Waleed Aly, People Like Us: How arrogance is dividing Islam and the West, Picador Pan Macmillan, Australia, 2007, p.158
 Waleed Aly, People Like Us: How arrogance is dividing Islam and the West, Picador Pan Macmillan, Australia, 2007, p.154
Khaled Abou El Fadl,The Place of Tolerance in Islam, Beacon Press, Boston, 2002, p.19
 See Ahmed Al-Dawoody, The Islamic Law of War: Justifications and Regulations, Palgrave Macmillan, New York, 2011, p.8, 11-41.; Muhammad Naqib, Ishan Jan and Abdulrashid Lawan Haruna, International Humanitarian Law, IIUM Press, Gombak, Malaysia, 2015, pp.203-219.
 See Ahmed Al-Dawoody, The Islamic Law of War: Justifications and Regulations, Palgrave Macmillan, New York, 2011; Khaled Abou El-Fadl, Rebellion and Violence in Islamic Law, Cambridge University Press, Cambridge, 2006; Mohamed Salim El-Awa, Punishment in Islamic Law, American Trust Publications, USA,1981.
 See also, Qur’an 4:75; 4:89-91; 2:190-193; 22:39-40; 49:9; 9:4-6; 9:12-13; and 9:123, etc.
 Muhammad Asad, The Message of the Qur’an, The Book Foundation, England, 2003, p.70, n.249 to Qur’an 2:256
 Ahmed Al-Dawoody, The Islamic Law of War: Justifications and Regulations, Palgrave Macmillan, New York, 2011, p.107-118; Muhammad Naqib, Ishan Jan and Abdulrashid Lawan Haruna, International Humanitarian Law, IIUM Press, Gombak, Malaysia, 2015, pp.203-219.
 Imam At-Tahawy, Shahr Ma’ani al-Athar, Dar al-Kutub al-Ilimiyyah, Beirut, 1399AH, hadith no.4770 (ed. Muhammad Zuhri al-Najjar); al-Bayhaqi, al-Sunan al-Sugrah, hadith no. 3894
Ahmad bin Hanbal, Musnad Ahmad, Mu’assasah al-Risalah, Beirut, 1420 A.H, vol.4, p.461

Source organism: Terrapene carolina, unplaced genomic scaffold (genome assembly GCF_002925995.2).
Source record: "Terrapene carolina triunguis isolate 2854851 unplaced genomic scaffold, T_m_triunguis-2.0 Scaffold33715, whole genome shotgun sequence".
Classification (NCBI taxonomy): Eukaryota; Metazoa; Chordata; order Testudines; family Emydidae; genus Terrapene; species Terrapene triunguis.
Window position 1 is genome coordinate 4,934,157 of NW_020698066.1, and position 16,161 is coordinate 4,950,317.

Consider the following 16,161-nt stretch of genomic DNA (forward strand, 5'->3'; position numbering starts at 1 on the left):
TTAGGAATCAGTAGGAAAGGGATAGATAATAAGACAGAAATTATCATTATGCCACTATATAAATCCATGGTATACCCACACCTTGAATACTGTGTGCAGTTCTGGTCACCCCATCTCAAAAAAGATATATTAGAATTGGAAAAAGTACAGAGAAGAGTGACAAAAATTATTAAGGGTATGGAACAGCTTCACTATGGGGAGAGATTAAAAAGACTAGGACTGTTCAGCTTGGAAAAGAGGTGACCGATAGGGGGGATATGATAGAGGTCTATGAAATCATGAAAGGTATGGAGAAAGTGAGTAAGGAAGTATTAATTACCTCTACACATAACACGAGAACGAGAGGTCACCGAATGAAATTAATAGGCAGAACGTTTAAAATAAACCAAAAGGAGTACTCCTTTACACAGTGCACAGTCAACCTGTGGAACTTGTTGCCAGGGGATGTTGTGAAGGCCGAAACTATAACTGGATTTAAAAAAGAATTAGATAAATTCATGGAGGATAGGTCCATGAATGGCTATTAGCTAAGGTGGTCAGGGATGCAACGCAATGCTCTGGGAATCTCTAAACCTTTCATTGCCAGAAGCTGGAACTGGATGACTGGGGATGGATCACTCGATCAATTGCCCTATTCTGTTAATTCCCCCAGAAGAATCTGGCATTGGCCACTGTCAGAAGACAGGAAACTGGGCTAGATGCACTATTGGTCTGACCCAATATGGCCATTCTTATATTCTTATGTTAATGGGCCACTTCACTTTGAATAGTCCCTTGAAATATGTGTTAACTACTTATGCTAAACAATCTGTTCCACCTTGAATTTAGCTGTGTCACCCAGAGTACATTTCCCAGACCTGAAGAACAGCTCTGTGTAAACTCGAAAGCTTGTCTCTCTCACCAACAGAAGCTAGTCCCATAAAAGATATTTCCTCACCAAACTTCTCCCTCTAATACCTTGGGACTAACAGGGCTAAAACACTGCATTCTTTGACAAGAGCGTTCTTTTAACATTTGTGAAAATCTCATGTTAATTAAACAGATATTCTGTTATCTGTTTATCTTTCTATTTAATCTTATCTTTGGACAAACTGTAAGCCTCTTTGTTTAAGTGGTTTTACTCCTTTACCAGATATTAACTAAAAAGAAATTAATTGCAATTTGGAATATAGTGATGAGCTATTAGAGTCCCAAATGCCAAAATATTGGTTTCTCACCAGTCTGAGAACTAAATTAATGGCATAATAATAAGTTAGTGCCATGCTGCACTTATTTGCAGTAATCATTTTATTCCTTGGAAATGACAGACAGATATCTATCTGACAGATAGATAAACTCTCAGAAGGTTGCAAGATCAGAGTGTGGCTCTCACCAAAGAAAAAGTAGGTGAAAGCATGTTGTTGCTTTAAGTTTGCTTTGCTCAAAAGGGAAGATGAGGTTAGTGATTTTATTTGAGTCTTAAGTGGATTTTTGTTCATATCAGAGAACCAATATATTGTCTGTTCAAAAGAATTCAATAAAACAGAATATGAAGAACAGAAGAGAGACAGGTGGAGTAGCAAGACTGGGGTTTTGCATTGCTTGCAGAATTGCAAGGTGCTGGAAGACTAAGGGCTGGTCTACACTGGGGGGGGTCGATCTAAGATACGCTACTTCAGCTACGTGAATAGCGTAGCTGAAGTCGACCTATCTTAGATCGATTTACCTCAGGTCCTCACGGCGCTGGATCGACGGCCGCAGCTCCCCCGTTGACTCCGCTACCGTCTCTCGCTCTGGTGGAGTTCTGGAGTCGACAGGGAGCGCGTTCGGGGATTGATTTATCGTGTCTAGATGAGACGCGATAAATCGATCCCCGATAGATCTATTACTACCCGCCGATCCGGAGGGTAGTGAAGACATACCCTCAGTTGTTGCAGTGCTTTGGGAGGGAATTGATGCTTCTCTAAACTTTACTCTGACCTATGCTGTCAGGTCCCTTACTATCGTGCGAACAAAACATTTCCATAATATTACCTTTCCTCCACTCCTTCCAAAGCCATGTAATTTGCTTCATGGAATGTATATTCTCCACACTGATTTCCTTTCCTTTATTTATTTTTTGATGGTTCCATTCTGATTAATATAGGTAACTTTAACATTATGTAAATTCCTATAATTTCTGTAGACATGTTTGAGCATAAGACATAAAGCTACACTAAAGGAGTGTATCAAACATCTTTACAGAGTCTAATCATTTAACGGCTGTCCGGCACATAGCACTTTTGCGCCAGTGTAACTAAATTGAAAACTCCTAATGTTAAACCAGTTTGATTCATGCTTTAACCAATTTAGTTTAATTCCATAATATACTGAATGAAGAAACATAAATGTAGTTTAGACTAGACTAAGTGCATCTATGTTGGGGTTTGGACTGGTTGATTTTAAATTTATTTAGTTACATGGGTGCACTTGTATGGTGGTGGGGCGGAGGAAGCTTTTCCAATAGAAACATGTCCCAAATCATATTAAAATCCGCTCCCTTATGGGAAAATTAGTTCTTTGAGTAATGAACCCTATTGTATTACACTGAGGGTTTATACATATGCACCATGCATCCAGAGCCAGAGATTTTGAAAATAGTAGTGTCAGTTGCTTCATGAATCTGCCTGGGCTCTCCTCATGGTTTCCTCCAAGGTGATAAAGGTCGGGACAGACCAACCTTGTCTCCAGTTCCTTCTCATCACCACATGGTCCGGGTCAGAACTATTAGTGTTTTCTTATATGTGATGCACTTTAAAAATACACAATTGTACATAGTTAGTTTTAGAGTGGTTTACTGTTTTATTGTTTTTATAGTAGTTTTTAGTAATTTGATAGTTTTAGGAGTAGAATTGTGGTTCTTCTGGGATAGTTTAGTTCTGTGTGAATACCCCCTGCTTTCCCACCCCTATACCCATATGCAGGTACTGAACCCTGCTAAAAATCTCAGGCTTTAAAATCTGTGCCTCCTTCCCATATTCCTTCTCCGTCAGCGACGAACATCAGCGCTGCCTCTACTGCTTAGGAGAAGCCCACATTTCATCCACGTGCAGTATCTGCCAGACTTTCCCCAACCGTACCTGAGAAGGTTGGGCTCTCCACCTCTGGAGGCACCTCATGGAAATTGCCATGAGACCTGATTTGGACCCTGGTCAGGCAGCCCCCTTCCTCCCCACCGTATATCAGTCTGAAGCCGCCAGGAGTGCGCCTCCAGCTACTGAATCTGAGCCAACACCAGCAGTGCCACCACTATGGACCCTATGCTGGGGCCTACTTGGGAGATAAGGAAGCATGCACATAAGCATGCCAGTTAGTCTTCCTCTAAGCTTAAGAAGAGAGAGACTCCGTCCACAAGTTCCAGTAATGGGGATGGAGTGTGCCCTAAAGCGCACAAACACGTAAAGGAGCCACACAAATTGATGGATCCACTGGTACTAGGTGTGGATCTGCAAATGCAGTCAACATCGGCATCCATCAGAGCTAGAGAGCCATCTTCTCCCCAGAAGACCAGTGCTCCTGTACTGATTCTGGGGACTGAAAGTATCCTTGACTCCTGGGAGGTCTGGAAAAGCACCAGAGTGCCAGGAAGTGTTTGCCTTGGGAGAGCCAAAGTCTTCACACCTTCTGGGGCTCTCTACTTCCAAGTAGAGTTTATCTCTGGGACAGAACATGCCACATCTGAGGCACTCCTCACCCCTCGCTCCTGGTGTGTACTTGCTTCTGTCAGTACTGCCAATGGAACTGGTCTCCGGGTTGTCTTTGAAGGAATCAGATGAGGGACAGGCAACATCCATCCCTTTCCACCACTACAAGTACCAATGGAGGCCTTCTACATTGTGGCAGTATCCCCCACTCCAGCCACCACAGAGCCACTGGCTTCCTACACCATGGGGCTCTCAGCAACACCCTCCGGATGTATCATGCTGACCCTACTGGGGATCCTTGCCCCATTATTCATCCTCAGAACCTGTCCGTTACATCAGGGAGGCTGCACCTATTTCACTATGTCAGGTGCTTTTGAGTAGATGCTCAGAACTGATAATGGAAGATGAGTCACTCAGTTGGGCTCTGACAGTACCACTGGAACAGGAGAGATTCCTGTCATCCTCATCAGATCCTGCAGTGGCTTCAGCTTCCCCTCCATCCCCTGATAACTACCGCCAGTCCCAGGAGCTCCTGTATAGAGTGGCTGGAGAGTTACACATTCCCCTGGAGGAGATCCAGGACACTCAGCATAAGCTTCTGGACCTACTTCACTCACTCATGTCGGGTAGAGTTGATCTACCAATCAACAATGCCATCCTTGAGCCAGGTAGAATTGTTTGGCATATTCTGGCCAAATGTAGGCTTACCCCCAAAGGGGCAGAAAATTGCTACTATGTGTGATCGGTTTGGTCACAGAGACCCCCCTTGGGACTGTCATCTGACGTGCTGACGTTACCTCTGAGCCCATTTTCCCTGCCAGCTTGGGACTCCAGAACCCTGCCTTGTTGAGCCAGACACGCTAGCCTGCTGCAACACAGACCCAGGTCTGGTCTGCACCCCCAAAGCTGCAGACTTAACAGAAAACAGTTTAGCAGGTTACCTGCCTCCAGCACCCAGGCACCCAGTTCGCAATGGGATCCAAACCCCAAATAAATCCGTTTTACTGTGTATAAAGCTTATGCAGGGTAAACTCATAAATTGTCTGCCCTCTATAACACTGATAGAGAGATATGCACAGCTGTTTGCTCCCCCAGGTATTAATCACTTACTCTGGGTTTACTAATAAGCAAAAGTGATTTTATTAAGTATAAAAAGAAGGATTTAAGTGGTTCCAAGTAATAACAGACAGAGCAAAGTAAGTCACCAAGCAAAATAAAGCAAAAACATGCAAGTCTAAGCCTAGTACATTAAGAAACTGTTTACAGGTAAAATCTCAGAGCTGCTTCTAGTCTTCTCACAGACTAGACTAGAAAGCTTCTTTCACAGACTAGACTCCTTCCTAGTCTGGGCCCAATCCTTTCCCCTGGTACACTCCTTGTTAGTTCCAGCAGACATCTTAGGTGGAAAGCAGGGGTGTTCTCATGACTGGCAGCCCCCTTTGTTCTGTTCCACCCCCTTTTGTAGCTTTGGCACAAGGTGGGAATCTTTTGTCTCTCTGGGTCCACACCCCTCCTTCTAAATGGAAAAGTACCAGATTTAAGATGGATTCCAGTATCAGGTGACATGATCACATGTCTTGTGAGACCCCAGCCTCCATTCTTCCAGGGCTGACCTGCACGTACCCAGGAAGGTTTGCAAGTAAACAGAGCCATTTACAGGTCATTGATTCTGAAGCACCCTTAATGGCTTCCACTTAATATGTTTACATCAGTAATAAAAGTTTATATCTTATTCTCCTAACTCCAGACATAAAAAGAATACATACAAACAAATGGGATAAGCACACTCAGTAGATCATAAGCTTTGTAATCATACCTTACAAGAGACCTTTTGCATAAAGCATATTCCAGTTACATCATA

Al-Bayhaqi, al-Sunan al-Sugrah, hadith no. 3894; al-Bayhaqi, al-Sunan al-Kubrah, hadith no. 17932
Abu Bakr Abd al-Razzaq, Musannaf abd al-Razzaq, hadith no. 9377; al-Bayhaqi, al-Sunan al-Kubrah, hadith no. 18614.;Musnad Ahmad, hadith no. 2728; al-Tabarani, al-Mu’jam al-Kabir, hadith no.11396; al-Bayhaqi, al-Sunan al-Sugra, hadith no.3893.
For more references and discussion, see Ibn Rushd’s Bidayat al-Mujtahid wa Nihayat al-Muqtasid (The Distinguished Jurist’s Primer), vol.1, 1994, pp.458-460; Ahmed Al-Dawoody, The Islamic Law of War: Justifications and Regulations, Palgrave Macmillan, New York, 2011, p.107-118
 Al-Bukhari, Sahih al-Bukhari, hadith no. 3166
 Khaled Abou El-Fadl, Rebellion and Violence in Islamic Law, Cambridge University Press, Cambridge, 2006.
 Imam Al-Qarafi, Anwar al-Buruq fi anwa’ al-Furuq, vol.4, p.398, Maktabah al-Shamilah 3.13. As discussed earlier, Muslims are even required (based on Qur’an 22:39-40), to fight if necessary, to defend non-Muslim places of worship from being destroyed, See: Yusuf al-Qaradawi, The Lawful and the Prohibited in Islam, IIFSO, Kuwait, 1992, p. 339; Da’wah Institute of Nigeria, Protection of Churches, Mosques, and Synagogues in Islam, Islamic Education Trust, Minna, Nigeria, 2012, p. 6.